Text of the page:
Friday, October 2, 2009
Young soldier speaks of intense Taliban battle
Pic: Private Declan Walton during a training session at Camp Bastion, Helmand province
A recently-recruited Scottish soldier has spoken of his role in an intense contact with the Taliban in Babaji district, Helmand, during which two colleagues from his company tragically lost their lives.
Private Declan Walton, aged 18, a rifleman in 2 Platoon, Alpha (Grenadier) Company, had not long completed his basic training when his unit deployed to Afghanistan with The Black Watch, 3rd Battalion The Royal Regiment of Scotland (3 SCOTS) Battle Group.
During an operation when his platoon had been tasked to set up a defensive screen to provide the Royal Engineers and Welsh Guards with protection as they closed an old checkpoint and crossing point on the Shamalan Canal, Pte Walton found himself in the middle of an intense battle with the Taliban.
The operation began on 30 August 2009 when, under cover of darkness, 3 SCOTS had moved into the enemy-held area and settled in among the compounds which would provide them with protected firing positions at dawn. Pte Walton explained:
"We'd been told to expect a robust enemy, but it was soon clear there were lots of them and they were very well organised, as well making it difficult to identify where they all were."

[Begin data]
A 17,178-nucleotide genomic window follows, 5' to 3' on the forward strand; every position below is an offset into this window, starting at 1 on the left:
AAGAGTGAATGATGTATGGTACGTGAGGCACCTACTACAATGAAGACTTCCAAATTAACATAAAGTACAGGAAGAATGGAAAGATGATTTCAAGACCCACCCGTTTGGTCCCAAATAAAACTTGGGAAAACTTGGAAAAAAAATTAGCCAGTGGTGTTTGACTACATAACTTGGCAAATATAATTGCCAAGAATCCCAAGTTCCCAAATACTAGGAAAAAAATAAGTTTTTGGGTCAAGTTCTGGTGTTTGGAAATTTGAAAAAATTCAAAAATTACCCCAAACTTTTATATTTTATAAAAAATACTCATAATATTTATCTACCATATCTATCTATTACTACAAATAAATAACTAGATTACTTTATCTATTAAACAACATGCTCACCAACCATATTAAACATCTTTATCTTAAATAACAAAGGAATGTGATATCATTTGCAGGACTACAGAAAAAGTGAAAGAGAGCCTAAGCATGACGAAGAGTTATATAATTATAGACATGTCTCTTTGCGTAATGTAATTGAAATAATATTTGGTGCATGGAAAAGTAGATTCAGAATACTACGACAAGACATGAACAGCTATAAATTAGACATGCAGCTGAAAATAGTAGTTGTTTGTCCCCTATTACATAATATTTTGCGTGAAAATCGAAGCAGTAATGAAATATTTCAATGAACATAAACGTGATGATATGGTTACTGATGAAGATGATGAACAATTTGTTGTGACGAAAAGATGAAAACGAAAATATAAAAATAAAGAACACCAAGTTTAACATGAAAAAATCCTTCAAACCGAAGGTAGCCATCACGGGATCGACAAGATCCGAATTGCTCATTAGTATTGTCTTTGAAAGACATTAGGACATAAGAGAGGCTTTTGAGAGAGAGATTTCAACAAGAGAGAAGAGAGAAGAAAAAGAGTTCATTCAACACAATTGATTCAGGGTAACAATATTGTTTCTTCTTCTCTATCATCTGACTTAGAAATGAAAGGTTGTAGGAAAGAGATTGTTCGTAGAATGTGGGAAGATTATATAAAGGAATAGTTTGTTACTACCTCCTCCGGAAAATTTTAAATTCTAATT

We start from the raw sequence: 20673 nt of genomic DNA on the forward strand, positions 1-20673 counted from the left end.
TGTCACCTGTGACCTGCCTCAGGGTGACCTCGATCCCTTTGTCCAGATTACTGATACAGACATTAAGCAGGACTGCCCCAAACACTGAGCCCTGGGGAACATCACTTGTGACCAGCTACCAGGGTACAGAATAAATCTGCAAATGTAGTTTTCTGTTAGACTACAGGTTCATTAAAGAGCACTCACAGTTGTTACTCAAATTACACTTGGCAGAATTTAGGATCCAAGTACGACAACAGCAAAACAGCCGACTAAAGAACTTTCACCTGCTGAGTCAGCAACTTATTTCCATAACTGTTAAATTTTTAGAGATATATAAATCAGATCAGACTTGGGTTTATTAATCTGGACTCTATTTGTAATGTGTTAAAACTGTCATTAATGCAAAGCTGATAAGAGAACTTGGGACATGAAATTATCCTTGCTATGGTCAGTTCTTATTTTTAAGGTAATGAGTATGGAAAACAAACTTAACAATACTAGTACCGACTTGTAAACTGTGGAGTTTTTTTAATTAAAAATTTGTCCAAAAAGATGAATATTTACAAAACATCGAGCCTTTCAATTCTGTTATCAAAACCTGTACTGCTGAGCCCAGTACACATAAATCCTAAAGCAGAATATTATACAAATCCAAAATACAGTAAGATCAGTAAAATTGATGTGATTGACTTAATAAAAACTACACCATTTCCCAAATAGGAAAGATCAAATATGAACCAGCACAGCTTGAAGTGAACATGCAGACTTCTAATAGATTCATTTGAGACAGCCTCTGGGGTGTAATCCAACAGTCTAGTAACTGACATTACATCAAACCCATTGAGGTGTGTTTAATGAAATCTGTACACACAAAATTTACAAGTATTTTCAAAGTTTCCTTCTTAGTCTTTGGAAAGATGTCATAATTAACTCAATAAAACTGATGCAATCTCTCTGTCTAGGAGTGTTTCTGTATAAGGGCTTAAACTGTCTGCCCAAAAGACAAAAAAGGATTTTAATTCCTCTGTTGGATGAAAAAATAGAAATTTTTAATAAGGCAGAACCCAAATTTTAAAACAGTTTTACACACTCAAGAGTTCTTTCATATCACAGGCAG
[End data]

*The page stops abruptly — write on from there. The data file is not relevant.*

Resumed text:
Pte Walton was one of the first on the roof to return fire when the Taliban launched their attack:
"I had just taken over sentry duty when a rocket-propelled grenade [RPG] was fired at a neighbouring compound. I was looking for where it had come from when an enemy fighter stepped out from a compound 250m away and fired another one at us," said Pte Walton.
"It all happened so quickly, but we were soon sending machine gun rounds back in his direction."
The tough training Pte Walton had completed to join his platoon on tour soon paid dividends:
"We have a good understanding of their tactics and, having found them, we quickly regained the initiative," he said. "Once we had returned accurate fire to keep their heads down, we were able to call in mortars to destroy their positions."
Two members of Alpha Company, Sergeant Stuart Millar and Pte Kevin Elliot, were killed in the first RPG attack, but with steadfast courage Pte Walton and his comrades continued the job in hand:
"It was a real shock, but you just have to focus on what needs doing," said Pte Walton. "Unfortunately it is a reality of what we do here."
"We killed a lot of Taliban fighters in those two days, but it doesn't change the fact we lost two good soldiers too."
After the checkpoint was closed and the bridge successfully blown, the Scottish troops were lifted by Chinooks back to Kandahar Airfield for a few days' rest and preparation for their next operation.
Speaking from Camp Roberts in Kandahar Airfield, Pte Walton said he was relieved to be back but admitted that he was 'still buzzing with excitement':
"It's good to have a chance to pause and reflect on what's happened and say your goodbyes," he said, "but I'm looking forward to getting back out there."